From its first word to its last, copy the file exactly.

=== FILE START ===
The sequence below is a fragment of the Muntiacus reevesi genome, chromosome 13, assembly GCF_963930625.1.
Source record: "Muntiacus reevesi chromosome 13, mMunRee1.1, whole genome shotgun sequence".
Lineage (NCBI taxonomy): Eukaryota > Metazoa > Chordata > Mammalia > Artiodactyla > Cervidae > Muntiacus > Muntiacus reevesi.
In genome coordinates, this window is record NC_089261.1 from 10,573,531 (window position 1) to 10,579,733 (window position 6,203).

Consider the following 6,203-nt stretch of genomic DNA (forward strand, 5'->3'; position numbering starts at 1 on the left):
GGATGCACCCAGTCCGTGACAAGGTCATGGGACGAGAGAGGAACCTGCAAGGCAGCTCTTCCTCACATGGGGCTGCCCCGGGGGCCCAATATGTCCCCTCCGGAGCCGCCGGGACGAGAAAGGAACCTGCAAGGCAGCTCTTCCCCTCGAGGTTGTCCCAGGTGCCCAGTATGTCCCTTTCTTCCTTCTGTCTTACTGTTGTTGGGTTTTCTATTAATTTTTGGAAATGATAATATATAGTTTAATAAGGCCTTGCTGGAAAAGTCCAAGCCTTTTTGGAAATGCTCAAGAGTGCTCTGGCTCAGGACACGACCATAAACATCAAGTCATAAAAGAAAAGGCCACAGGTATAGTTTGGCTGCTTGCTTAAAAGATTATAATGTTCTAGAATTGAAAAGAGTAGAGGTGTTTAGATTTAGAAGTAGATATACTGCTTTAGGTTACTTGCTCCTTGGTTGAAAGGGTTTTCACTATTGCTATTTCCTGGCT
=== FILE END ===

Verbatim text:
The sequence below is a fragment of the Muntiacus reevesi genome, chromosome 13, assembly GCF_963930625.1.
Source record: "Muntiacus reevesi chromosome 13, mMunRee1.1, whole genome shotgun sequence".
Lineage (NCBI taxonomy): Eukaryota > Metazoa > Chordata > Mammalia > Artiodactyla > Cervidae > Muntiacus > Muntiacus reevesi.
In genome coordinates, this window is record NC_089261.1 from 10,573,531 (window position 1) to 10,579,733 (window position 6,203).

Consider the following 6,203-nt stretch of genomic DNA (forward strand, 5'->3'; position numbering starts at 1 on the left):
GGATGCACCCAGTCCGTGACAAGGTCATGGGACGAGAGAGGAACCTGCAAGGCAGCTCTTCCTCACATGGGGCTGCCCCGGGGGCCCAATATGTCCCCTCCGGAGCCGCCGGGACGAGAAAGGAACCTGCAAGGCAGCTCTTCCCCTCGAGGTTGTCCCAGGTGCCCAGTATGTCCCTTTCTTCCTTCTGTCTTACTGTTGTTGGGTTTTCTATTAATTTTTGGAAATGATAATATATAGTTTAATAAGGCCTTGCTGGAAAAGTCCAAGCCTTTTTGGAAATGCTCAAGAGTGCTCTGGCTCAGGACACGACCATAAACATCAAGTCATAAAAGAAAAGGCCACAGGTATAGTTTGGCTGCTTGCTTAAAAGATTATAATGTTCTAGAATTGAAAAGAGTAGAGGTGTTTAGATTTAGAAGTAGATATACTGCTTTAGGTTACTTGCTCCTTGGTTGAAAGGGTTTTCACTATTGCTATTTCCTGGCT